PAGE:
It would be unfortunate if the enriching experiences that students enjoyed were not extended to the audience. The students in my technology class have employed many approaches to help ensembles share their work with audiences by enhancing their understanding and preserving the performance.

Recording and Sharing Rehearsals

Just as giving students a copy of the score provides a sense of the big picture, recording a rehearsal allows students an opportunity to hear the music they are learning in a very different manner than during their music making in a rehearsal. These recordings, collected over months, provide performers an idea of how far they have come and how much they have learned. For the Tchaikovsky project, we recorded rehearsals and then posted MP3 versions to be shared with the performers. Louis Bergonzi, the conductor of the University Philharmonia, gave his section leaders homework assignments to listen to the rehearsal and come up with comments for improvements each section could make.

Create and Share Program Notes

For all the projects my class has pursued, we have made an effort to gather our own knowledge and the knowledge of others in the classic form of a program note to be shared digitally and in performance. This project allows students to venture into the world of digital information and our library to create an essay that helps the audience experience the piece. I also require students to read exemplary authors of program notes and musical essays ranging from George Bernard Shaw to Michael Steinberg. Many orchestras routinely post their program notes during the concert season, so multiple examples from around the world are often easy to find. My students have also often elected to publish their own program note.

Remixing the Rehearsal

For my own students, the opportunity to make new music by remixing the rehearsals we recorded was irresistible. To help structure the assignment, I pulled out several 1-second clips and gave them to students. Choosing only one of the fragments, each student created an original musique concrte piece using Audacitys built-in audio manipulation effects. The resultant compositions were highly successful and deeply satisfying, with added pleasure in knowing that the new music directly derived from rehearsals of these classic works. These remixes allow students in an ensemble to create and collage as befits the genre of the remix, which is an increasingly important creative technique across all the arts (Lessig, 2008).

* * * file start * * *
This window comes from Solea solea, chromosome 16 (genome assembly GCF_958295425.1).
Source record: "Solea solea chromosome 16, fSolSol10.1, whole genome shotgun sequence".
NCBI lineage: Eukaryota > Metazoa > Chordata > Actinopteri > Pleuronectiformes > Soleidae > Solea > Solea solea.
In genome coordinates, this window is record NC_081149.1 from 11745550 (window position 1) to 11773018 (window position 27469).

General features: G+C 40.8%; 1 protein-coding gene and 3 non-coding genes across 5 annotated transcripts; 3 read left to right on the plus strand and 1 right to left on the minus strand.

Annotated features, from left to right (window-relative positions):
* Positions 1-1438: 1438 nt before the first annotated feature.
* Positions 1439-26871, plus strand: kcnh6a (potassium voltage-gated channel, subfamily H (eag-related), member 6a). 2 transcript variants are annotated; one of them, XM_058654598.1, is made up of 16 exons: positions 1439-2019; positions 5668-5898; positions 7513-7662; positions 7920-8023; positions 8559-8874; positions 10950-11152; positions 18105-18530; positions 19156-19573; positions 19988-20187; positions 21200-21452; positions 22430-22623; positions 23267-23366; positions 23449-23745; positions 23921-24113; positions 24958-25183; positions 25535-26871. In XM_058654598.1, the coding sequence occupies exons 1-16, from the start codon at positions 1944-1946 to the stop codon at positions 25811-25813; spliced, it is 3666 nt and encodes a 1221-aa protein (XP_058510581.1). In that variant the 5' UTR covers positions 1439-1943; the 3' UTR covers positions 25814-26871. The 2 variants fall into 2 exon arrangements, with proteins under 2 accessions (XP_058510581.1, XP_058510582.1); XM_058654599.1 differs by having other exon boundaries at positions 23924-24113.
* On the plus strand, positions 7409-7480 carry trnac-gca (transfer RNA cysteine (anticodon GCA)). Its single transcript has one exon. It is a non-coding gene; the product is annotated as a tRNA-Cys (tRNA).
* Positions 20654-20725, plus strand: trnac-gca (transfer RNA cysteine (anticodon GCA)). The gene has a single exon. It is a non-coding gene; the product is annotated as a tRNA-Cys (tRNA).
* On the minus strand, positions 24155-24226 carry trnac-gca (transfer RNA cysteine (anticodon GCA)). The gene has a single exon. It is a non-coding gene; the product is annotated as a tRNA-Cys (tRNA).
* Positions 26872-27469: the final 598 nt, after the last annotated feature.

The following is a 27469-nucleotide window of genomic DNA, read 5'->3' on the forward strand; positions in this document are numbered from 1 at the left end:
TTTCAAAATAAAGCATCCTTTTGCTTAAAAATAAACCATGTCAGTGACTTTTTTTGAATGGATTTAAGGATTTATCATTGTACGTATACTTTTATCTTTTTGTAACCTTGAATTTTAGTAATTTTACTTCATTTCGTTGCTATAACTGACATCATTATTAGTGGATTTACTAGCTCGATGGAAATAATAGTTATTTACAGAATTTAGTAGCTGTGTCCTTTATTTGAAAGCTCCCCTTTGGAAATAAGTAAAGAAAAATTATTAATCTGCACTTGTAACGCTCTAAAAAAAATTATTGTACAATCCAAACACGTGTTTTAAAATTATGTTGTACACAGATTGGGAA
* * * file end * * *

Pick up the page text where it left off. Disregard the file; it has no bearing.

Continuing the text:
Remix the Score

All of my students remix a rehearsal in our musique concrte project, but some of the students also decide to share the work in a new way by creating something entirely new. These derivative works take the original melodic or harmonic material and use it to create a new work, as when Jerome Kern used Tchaikovskys horn solo to derive the jazz song Moon Love.

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34 My students have produced a multitude of derivative works over the past 3 years. These range from creating a jazz lead sheet, to a cappella arrangements, to turning an orchestral score into a piece for piccolo and guitar. In every instance, interesting new musical material has arisen alongside a new understanding of the original material. These student creations, often short, can be shared before a performance or posted online for the audience to enjoy after the concert. They also often create space for informal, peer-directed learning and pedagogy (Green, 2002). Sometimes the compositions stray far from the source and other times resemble the fan fiction, similar to students who write new works using the characters from books such as the Harry Potter series (Jenkins, 2006).